The 2021 Kia Telluride gets pretty bad fuel economy, I thought, returning 23 mpg over 800-odd miles of driving. “I’d get something smaller and more fuel-efficient,” I thought to myself. What a fool I am! Turns out, pretty much every other car even remotely similar to this gets the same numbers.
The Telluride, and I will say this as succinctly as possible, is big. It is large. Vast. Voluminous. Very sizable. It is cavernous inside and grandiose outside. It takes up a great deal of space. Every time I looked behind myself, there was more car. The Telluride stretches unto infinity.
It is boxy and blocky and heavy and it only comes with a large engine. Its 4,200 pounds (give or take 100 pounds depending on your spec, per Kia) get pushed around by a 3.8-liter V6, with 13:1 compression and 291 horsepower. I was driving the AWD version, which the federal government rates at 21 mpg combined, 19 city, 24 highway. That tracks with what I saw in my time with the thing, mostly driving on smaller highways, rural undivideds, and a brief digression up and down a tractor path. (The AWD works just fine on muddy grass on the side of a farm, if you need to pick up a Bianchi in a pinch.)
It was a similar kind of journey as I took in a Kia Seltos a few months back. That vehicle is about a thousand pounds lighter than the Telluride, has two fewer cylinders and makes nearly half the power of this bigger Kia. It only has two rows of seating versus the Telluride’s three. Let’s say that you, an environmentally-conscious buyer on a Kia lot, turned away from the Telluride to the Seltos. How much better fuel economy do you get for such a noble sacrifice? How many more MPG?
There is no human alive who would make a car buying decision based on four MPG between two 20-something mpg cars who wasn’t already sold on one or the other. It’s a difference of half a gallon for every 100 miles you drive, converting from MPG to gallons per 100 miles.
Conveniently, both Kias cover the same amount of ground to cover in a tank, so the only real difference between the two at the pump is a cost of $54 to fill up the Telluride versus $38 for the Seltos. Downsizing from a hulking behemoth to a reasonably-sized crossover saves $16 when you fill up and not much else.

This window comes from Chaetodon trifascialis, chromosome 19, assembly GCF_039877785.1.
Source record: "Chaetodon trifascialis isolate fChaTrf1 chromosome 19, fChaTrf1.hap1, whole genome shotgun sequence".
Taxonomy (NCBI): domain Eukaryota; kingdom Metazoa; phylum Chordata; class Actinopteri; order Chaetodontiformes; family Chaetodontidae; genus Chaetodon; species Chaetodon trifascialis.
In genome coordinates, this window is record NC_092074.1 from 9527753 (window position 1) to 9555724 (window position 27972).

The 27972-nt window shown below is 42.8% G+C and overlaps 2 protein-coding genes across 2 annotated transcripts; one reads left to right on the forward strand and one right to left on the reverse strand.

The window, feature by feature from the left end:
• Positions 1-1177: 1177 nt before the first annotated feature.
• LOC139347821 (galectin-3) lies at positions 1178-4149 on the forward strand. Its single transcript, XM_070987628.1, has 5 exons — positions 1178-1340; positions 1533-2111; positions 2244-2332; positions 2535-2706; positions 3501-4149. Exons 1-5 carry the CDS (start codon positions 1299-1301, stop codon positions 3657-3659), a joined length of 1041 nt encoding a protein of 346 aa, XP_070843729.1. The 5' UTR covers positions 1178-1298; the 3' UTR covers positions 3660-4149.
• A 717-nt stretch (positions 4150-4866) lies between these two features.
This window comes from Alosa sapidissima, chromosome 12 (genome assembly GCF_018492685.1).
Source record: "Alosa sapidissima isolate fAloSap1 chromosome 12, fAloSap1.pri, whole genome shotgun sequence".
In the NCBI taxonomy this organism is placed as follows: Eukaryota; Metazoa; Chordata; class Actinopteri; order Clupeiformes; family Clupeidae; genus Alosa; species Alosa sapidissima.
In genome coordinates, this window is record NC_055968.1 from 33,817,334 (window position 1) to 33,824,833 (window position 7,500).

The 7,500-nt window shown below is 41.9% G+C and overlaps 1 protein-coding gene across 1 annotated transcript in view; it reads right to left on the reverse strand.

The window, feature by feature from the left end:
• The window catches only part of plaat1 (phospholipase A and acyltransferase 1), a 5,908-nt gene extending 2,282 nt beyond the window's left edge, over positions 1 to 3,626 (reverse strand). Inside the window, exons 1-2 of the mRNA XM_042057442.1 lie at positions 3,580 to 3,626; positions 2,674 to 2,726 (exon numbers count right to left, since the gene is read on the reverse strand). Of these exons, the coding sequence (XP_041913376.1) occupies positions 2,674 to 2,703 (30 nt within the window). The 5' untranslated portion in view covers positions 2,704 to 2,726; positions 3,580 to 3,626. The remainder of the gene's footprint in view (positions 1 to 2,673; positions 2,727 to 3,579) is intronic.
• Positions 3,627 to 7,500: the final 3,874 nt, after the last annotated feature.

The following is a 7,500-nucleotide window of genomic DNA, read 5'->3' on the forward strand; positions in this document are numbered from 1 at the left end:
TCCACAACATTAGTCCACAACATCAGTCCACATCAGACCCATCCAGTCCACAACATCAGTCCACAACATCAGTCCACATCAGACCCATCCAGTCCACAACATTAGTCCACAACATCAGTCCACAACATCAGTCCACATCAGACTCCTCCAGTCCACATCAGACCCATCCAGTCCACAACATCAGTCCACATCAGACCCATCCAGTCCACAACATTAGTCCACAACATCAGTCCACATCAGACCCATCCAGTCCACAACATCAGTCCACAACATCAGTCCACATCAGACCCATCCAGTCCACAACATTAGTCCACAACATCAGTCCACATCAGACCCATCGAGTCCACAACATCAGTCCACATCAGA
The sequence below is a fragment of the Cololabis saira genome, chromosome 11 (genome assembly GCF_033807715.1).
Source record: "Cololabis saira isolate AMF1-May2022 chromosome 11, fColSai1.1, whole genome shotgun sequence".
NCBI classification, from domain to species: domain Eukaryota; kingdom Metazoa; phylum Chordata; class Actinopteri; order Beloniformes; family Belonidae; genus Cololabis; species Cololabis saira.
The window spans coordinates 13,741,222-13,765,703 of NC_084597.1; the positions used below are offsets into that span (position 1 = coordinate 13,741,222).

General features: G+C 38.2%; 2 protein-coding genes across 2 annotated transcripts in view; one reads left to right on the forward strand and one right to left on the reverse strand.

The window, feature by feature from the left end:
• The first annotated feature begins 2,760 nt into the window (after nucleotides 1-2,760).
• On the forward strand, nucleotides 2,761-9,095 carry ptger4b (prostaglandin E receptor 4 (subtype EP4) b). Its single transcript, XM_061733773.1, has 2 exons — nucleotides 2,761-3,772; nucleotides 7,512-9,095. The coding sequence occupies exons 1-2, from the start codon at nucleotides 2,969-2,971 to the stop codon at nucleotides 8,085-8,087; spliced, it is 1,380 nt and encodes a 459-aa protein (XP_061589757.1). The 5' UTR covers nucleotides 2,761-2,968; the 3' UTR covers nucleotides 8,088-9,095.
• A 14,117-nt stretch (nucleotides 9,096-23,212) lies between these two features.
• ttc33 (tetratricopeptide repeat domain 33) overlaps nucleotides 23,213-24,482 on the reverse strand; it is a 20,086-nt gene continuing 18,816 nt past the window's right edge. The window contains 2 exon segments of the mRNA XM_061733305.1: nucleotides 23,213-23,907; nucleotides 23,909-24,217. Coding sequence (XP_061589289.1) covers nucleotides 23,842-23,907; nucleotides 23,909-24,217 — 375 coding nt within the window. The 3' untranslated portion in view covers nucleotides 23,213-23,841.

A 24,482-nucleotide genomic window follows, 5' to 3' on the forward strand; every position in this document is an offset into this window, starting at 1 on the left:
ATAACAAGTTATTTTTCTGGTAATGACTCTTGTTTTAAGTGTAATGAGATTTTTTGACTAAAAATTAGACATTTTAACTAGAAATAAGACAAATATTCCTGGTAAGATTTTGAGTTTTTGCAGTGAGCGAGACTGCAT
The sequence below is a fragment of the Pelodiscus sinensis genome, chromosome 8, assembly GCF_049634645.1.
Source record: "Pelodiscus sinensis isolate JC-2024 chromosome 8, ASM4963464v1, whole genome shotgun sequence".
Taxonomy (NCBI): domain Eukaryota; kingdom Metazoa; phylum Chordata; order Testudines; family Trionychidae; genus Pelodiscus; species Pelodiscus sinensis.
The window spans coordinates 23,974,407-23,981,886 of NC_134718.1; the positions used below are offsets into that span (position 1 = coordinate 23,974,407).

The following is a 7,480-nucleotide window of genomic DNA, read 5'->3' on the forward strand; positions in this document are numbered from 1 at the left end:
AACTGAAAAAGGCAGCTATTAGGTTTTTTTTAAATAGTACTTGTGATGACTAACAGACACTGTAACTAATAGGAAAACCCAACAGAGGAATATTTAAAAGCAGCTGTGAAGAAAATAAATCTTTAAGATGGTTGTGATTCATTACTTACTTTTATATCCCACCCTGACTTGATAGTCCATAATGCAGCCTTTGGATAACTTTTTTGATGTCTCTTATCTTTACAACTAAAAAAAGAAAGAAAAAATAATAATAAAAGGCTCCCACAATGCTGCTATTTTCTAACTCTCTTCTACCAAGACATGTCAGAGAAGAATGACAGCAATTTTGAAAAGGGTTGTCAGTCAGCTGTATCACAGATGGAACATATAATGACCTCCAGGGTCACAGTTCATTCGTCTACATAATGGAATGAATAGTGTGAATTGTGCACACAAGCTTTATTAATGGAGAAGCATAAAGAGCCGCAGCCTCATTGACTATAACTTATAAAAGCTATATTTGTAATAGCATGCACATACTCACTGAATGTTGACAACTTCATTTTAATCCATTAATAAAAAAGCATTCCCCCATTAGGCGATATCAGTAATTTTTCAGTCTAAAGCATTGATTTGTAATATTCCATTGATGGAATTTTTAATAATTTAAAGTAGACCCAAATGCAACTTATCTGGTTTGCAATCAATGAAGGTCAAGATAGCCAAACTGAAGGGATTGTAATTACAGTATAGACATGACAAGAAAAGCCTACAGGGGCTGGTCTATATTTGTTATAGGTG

The strange thing about the Telluride is that it is a very large and heavy car, but it’s not actually as large or as heavy as other three-row SUV/crossover things. No surprise, then, that the “big” Kia returns better mileage than actually-huge three-row SUVs you could also buy if you had three kids to take to on a road trip and no more used Volvo wagons in your area.
Even if you are the most nostalgic car buyer around, still thinking that there was nothing wrong with the Clinton years, and you went and bought a similarly-priced minivan, you’re not actually getting any better MPG unless you get a hybrid. The size, shape, and weight of the vehicle just isn’t enough to make a meaningful improvement in economy.
It’s surprising that going hybrid is pretty much the only way for a consumer to make a significant change in fuel consumption. Less surprising is that the European auto industry that is under pressure to meet stricter standards is shifting towards hybrids. Mass adoption of all-electric cars is still a number of years out. The dream of downsizing — making efficiency gains by putting smaller engines in smaller cars — was apparently a lie this whole time.
Even if you went out and bought a van, like the lovely Transit Connect, you’re still in pretty much the same boat mileage-wise.
I am a rube, and as a rube I foolishly believe that by now, in the year 2021, the environmentalists in the U.S. government would have made it so that normal-ass cars get more than 20-odd miles per gallon. I guess not.